Intro from Jay Allison: This is a story about the ideal death, or something approaching that. It’s about a woman named Alice, as told by her daughter and grandson who wanted to help Alice die the way she wanted to. Like the subject itself, the story is infused with simple pain and poetry. Kristin and Nathan struggled over how to produce it and they chronicle that process at Transom. BONUS: The producers also embed a PDF document, representing all the storytelling advice they acquired along the way, full of helpful reminders.
Most of us have a vague picture of our ideal death: quick and painless, or in a comfy bed with our family hovering reverently around us. But we don’t often imagine what the experience of death will actually be like — for us, or for the people going through it with us.
Hint: It can get really weird. It can also be healing.
Enter Alice, a spunky 86-year-old who decided that she really wanted to die. She was in a lot of pain, and was just kind of over it. So, she told her kids: guys, I’ve decided to stop eating and drinking.
When Alice’s daughter Cindy heard about the plan, she knew immediately that she wanted to help her mom die the way she desired. Fearing the doctors’ disapproval, Cindy and her sister smuggled their mom out of the nursing home and brought her home so she could die the way she wanted.
They had no idea what they were getting into.
This is a story about a family who stopped pushing death away and welcomed it in. They found — at the hazy edge of mortality, where the boundary between worlds begins to blur — that death is not what they thought it was.
Staying With Strangers
In the summer of 2014, Nathan and I took a road trip up through Vermont. Each night, we stayed with a different stranger — friends of friends, Airbnb hosts — and on our last day we found ourselves at Cindy Cook’s creaky summer cottage that was so close to Lake Champlain you could just about dip your toe in the water from the front door.
That night, Cindy invited us to have burgers with her and her son, Gabe. That’s when they told us the story of Alice, Cindy’s mom, and Gabe’s grandmother: how she lived, and how she died.
Nate casually mentioned that we were radio producers. This was. . . somewhat of an exaggeration. I was working as a journalist, but had never produced an audio story. Nate had just graduated from Transom and was eager to start making stories.
Luckily for us, Cindy and Gabe agreed to an interview. They were open, funny, insightful, and felt deeply that Alice would have wanted her story to be shared.
We interviewed them together and expected to edit the story together, too. But since I was the unemployed one (in rural New Hampshire in the middle of winter) I started transcribing and cutting a draft. Nate would come home from work and I’d be sitting on the floor in my pajamas, surrounded by hundreds of tiny pieces of paper, each a line from the transcript.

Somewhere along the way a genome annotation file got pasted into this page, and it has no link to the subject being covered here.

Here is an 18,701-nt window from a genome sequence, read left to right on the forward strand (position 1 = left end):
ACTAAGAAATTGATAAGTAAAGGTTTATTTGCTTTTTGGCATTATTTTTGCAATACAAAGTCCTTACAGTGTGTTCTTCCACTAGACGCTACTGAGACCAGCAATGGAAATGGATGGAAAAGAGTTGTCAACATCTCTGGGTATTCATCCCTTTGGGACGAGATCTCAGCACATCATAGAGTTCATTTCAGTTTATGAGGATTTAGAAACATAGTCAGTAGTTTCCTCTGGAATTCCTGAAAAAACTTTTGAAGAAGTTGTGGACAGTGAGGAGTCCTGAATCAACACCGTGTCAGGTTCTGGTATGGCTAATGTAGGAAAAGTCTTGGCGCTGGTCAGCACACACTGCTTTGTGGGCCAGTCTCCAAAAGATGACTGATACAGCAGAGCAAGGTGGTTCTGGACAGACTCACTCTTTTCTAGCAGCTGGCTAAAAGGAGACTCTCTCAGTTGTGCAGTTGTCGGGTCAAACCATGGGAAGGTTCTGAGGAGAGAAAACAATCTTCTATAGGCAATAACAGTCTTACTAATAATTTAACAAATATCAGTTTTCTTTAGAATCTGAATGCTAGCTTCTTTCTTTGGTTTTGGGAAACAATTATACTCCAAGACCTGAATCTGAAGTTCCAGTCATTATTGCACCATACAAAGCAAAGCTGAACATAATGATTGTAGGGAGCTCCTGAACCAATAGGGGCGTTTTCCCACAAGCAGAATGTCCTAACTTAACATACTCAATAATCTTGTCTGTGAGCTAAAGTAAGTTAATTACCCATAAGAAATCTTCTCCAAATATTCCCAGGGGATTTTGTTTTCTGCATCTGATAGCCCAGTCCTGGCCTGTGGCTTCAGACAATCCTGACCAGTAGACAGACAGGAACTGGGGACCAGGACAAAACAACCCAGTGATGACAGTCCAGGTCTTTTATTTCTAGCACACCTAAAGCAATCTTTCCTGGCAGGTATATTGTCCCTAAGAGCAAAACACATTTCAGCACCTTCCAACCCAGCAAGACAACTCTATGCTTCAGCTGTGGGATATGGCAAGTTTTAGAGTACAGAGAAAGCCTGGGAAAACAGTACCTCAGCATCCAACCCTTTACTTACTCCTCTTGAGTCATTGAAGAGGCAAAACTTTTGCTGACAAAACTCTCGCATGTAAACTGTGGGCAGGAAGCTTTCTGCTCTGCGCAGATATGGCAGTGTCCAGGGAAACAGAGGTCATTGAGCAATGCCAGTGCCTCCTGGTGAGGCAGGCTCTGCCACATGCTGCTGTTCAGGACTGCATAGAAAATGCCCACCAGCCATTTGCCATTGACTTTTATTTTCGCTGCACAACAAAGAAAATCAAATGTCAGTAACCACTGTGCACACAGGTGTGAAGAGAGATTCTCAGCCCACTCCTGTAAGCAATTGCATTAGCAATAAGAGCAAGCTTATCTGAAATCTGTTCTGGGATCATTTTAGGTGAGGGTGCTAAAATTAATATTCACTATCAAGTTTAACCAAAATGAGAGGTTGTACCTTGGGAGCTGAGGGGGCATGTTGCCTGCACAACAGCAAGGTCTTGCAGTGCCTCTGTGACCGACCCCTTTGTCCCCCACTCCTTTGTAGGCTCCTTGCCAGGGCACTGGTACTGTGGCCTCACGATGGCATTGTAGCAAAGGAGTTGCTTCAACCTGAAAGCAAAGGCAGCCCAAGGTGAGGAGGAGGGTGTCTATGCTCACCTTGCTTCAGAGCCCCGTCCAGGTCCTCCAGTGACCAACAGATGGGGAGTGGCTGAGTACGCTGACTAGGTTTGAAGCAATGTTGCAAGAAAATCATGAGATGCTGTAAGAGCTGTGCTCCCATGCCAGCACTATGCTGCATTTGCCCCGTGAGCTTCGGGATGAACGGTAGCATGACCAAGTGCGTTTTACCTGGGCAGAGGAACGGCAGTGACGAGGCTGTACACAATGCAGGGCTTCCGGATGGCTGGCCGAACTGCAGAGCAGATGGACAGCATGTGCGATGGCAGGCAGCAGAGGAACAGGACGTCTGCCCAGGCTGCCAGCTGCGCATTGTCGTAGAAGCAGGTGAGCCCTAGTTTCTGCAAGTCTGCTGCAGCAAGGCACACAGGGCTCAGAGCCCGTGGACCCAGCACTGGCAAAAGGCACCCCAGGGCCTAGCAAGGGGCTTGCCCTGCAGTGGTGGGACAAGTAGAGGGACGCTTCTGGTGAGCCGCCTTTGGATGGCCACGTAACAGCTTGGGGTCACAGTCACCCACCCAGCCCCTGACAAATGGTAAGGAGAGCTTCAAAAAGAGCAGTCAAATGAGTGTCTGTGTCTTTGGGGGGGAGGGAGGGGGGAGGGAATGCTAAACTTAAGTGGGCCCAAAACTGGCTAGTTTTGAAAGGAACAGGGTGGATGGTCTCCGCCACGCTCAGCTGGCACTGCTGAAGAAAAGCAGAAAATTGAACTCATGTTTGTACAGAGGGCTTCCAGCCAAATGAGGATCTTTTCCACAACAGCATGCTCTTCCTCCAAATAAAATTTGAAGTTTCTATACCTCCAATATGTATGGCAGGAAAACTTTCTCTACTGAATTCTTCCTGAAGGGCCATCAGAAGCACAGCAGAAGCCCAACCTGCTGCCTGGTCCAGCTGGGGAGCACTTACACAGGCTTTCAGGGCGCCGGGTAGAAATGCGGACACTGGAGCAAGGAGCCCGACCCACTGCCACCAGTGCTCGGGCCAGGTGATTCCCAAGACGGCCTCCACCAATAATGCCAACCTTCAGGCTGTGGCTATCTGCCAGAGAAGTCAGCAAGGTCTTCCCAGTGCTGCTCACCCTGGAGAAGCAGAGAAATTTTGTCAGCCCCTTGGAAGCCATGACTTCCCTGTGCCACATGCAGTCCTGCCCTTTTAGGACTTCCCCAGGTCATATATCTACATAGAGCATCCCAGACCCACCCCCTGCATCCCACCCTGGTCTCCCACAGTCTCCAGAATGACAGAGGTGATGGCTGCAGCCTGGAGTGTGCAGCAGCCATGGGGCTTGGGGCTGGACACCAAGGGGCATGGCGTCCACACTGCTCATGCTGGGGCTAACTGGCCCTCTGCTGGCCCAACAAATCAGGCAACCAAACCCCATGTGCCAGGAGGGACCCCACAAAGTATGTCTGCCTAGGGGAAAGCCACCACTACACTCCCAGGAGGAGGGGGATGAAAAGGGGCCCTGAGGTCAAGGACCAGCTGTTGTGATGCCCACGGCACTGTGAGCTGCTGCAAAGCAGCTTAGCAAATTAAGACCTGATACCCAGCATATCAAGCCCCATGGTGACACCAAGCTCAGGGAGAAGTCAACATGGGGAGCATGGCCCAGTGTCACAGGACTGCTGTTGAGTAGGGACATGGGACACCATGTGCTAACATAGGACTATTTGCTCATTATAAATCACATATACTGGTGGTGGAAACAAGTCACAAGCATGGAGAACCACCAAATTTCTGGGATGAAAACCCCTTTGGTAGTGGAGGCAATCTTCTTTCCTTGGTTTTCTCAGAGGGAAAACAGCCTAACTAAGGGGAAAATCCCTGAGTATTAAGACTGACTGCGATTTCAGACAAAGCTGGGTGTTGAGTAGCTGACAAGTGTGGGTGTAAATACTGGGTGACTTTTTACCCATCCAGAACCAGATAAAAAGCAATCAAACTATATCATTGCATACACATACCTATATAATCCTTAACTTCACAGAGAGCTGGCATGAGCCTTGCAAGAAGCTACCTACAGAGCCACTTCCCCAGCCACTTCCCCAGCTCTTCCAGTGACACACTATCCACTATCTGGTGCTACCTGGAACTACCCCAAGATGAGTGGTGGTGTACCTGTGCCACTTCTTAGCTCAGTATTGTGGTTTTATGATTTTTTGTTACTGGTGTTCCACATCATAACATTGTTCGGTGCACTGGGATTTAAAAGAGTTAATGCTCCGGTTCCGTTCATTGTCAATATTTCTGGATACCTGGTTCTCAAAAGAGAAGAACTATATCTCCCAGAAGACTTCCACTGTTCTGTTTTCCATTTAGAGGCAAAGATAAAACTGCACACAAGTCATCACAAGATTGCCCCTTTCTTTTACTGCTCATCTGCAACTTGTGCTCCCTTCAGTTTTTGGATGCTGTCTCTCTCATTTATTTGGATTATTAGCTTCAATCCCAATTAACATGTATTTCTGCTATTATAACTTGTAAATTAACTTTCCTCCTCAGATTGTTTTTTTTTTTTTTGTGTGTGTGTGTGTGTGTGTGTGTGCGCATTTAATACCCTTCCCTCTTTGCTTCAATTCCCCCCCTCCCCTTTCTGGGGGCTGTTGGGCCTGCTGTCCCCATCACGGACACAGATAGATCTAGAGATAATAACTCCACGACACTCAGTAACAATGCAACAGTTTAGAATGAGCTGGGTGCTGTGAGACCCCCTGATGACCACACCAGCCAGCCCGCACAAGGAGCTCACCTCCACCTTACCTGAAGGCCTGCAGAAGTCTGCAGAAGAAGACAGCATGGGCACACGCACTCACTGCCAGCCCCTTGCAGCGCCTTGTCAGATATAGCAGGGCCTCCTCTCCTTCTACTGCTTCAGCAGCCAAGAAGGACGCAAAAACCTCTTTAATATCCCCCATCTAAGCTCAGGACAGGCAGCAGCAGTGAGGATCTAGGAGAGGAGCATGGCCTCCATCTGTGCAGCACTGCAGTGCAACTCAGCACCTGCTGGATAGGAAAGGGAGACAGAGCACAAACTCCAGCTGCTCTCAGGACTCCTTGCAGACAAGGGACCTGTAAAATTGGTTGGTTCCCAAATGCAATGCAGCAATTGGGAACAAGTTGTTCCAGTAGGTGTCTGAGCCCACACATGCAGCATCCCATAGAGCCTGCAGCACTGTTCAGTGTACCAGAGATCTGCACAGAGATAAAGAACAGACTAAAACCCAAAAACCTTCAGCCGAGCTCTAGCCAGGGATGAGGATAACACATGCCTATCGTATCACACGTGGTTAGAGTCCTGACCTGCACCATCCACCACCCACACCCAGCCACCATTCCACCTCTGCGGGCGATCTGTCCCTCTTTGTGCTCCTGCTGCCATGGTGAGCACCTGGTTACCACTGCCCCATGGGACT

So I started making a radio story.
To Narrate or Not to Narrate?
What emerged was a producer-editor relationship: I’d fool around in Hindenburg and we’d play the draft and talk about it. Initially, we both thought narration was the way to go. There were details and backstories that seemed necessary, but that Cindy and Gabe took too long to say, or used a weird phrase, or that we thought could be said more effectively.
We spent two years trying to make the narration work: I interviewed my family about death. Someone close to me died, and I framed the piece around that. A gazillion drafts later, the piece felt more unwieldy than ever.
When, last fall, Transom suggested that we try to do the piece without narration, I almost cried. Don’t make me do it all over again. But here’s the thing: in the three years since that first interview in Vermont, Nate and I had both finally become “real” audio producers. So when I finally got up the courage to revisit the tape, it was with a whole different perspective. All those details and backstories we thought were essential? Didn’t need ’em. In this case, my narration was actually getting in the way. The folks at Transom were right: the non-narrated version flowed beautifully, bringing this family’s experience into the foreground, where it belonged.
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Listening to the Body
During those three years, I started collecting storytelling advice from every possible source.* One thing that stuck with me was to pay attention to what your body does when you’re listening to a story, which is crucial because so much of audio editing happens from the neck up. If you notice yourself fidgeting, cut it. If you notice yourself leaning in, listening with your whole body — that’s likely the emotional core of the story.
In this piece, I always catch my body leaning in when Cindy describes the twilight zone that her mother entered during her final days. Trusting that instinct led us to go deeply into the surrealism and humor of that time. Looking back on it, everything else in the story revolves around that tape. It stays with you.
*Here is the sprawling PDF I made. It’s a jumble of notes, some attributed (and not necessarily correctly), some not (sorry!): from a workshop with Rob Rosenthal in 2015, from Nancy Updike’s talk “Die, Mediocrity, Die!”, Transom.org (obviously), Out on the Wire, and many others. It’s a work in progress, but it’s been so useful to us that I thought I’d share it.
Editor’s Note: Thanks to Transom’s Viki Merrick for the final mix and polish of The Last Winter.